The best rule of thumb is: ice is safe for an individual to walk on if at least 4-inches thick. However, it needs to be thicker if you plan on fishing in groups or traveling on the ice via snowmobile, car, or truck. Here is a guide on what ice depth is safe for certain activities:

  • 1-3″ of ice: Unsafe; stay off the ice!
  • 4″ of ice: Safe for an individual to walk on.
  • 6″ of ice: Safe for snowmobiles and ATVs.
  • 8-12″ of ice: Safe for cars, SUVs, and mid-size pickup trucks.
  • 12-15″ of ice: safe for ½ to ¾ ton pickup trucks.

Step Five: Learn How To Drill a Hole in the Ice Properly

One crucial piece of equipment you’ll need is a good hand or power auger to drill holes in the ice. Always read your auger’s specific safe handling instructions and guidelines before operating it. To drill a hole in the ice, follow these steps:

  1. Clear the area you plan on drilling of snow. This step can be accomplished by simply sweeping the snow with the side of your boot.
  2. Uncover your auger.
  3. Place your auger where you want to drill.
  4. Get into a wide stance, and with a firm grip, power your auger.
  5. After you make your hole, put your auger in reverse until you can safely pull it out.
  6. Cover your auger, and put it away.
  7. Lastly, skim your fishing hole of all snow and ice debris with a scoop.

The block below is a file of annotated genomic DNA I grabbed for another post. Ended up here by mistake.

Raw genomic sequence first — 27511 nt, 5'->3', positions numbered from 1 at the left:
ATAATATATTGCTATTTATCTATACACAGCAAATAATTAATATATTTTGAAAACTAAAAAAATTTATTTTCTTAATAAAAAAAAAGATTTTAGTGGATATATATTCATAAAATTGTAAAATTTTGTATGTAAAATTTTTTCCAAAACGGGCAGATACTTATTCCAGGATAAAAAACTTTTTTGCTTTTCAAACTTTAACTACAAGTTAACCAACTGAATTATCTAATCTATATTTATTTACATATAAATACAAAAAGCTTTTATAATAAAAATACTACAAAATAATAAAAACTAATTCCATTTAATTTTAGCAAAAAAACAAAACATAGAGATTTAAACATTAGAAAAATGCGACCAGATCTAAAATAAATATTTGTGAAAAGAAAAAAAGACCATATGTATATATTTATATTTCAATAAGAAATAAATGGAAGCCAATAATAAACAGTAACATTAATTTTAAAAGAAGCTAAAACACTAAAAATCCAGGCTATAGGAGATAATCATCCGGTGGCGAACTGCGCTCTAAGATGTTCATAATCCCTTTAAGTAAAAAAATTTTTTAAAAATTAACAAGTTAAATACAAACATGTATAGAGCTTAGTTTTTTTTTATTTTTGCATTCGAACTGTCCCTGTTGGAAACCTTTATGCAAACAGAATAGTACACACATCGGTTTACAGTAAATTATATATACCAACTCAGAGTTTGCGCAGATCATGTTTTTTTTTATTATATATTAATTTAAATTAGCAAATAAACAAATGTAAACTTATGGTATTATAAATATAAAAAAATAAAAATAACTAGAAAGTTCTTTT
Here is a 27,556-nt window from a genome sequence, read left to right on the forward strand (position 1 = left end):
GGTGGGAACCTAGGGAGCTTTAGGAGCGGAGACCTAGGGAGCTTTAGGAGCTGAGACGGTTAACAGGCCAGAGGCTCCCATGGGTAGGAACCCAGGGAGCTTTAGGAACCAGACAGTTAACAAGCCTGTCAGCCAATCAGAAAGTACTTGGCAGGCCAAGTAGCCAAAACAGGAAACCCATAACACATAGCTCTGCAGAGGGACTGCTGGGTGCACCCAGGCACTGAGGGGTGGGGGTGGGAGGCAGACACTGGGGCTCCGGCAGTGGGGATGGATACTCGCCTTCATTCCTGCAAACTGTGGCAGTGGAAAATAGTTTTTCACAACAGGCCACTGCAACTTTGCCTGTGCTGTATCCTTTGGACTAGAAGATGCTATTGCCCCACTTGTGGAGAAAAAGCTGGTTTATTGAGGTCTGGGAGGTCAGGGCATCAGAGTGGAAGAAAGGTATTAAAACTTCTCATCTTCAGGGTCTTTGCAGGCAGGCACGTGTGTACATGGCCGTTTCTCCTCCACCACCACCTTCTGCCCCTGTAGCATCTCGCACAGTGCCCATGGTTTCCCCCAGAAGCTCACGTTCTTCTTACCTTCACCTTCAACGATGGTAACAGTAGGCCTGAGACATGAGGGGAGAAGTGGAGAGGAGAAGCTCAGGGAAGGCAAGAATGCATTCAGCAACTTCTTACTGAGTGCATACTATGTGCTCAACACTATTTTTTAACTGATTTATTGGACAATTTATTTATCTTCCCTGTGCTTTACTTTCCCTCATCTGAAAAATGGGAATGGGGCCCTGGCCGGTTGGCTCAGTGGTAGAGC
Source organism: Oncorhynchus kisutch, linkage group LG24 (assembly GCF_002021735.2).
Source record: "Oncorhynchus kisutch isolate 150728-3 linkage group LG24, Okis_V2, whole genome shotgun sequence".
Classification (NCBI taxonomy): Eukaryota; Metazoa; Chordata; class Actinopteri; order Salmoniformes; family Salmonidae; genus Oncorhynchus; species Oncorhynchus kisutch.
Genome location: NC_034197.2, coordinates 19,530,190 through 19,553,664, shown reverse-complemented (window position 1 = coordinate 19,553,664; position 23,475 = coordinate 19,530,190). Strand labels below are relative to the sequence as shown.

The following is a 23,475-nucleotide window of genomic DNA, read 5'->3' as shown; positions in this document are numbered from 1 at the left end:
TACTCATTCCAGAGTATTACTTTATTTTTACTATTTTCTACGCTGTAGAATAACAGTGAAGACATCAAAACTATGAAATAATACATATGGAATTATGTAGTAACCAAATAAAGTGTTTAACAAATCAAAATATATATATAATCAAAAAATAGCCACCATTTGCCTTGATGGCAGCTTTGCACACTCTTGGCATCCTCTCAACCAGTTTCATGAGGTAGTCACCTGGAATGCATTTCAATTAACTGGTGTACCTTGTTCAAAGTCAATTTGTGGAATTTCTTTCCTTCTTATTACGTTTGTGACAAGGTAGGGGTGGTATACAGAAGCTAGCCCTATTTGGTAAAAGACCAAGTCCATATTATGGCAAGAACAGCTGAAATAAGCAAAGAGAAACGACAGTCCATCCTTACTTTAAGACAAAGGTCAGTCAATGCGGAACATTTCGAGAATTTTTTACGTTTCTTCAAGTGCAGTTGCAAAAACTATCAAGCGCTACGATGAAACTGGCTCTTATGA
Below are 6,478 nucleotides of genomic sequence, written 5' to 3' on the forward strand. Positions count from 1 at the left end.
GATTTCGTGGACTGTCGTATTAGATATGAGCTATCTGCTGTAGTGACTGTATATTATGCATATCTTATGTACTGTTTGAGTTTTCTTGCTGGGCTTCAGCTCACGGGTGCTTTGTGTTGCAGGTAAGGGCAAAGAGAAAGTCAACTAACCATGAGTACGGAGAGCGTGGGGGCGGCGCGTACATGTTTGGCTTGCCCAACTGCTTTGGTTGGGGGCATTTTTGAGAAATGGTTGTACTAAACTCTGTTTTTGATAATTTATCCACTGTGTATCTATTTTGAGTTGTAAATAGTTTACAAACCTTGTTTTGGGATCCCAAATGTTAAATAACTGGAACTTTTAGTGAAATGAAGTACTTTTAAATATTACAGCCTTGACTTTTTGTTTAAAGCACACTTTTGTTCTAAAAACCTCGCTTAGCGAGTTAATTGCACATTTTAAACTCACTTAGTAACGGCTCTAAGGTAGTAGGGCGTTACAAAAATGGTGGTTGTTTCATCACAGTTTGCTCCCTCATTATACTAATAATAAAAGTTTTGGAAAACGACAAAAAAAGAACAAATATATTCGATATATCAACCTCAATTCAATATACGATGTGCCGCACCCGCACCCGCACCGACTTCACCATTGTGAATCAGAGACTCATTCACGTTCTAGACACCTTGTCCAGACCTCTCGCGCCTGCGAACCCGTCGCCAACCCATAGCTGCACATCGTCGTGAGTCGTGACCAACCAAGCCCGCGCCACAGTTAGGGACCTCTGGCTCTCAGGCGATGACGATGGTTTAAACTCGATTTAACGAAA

Step Six: Learn How To Rig and Set a Tip-Up

Rigging and setting up a tip-up is an easy and effective way to ice fish. I like to think of them as the ice fishing version of jugging. Tip-ups are a fishing device you place over an ice hole that’s rigged with a spool to hold your fishing line. What’s incredible about tip-ups is when a fish bites your line, the tripping mechanism causes the flag to shoot up vertically, indicating you have a strike. These flags are usually designed with highly-visible colors, so you can easily see them across the ice if you’re working multiple lines.

Like a fly reel, you should spool your tip-up with a strong dacron braid as a backing line. Then, tie a barrel swivel to attach whatever pound test line you’re using as your leader. Leader line materials and weights will vary, depending on the fish you’re targeting.

Step Seven: Bring the Right Bait and Lures

The most common live and artificial baits used for ice fishing are:

  • Minnows
  • Salmon eggs
  • Fly larvae
  • Spawn bags
  • Jigging spoons
  • Rattle spoons
  • Swimming jigs
  • Lipless crankbaits

Flag Up Means Fish On!

Although ice fishing can be slow at times, it can also be exhilarating. Once the fish start biting and the flags of tip-ups raise, it can be tempting to race your buddy to land your fish. However, when you’re out on the ice, you should never become complacent. Always use caution while moving across the ice, and keep your PFD and ice picks on you at all times. These emergency aids can save you or someone else’s life if needed.

Anyways, if you found this article beneficial to you, please consider supporting us by sharing it on social media. Stay safe out there this winter, everyone!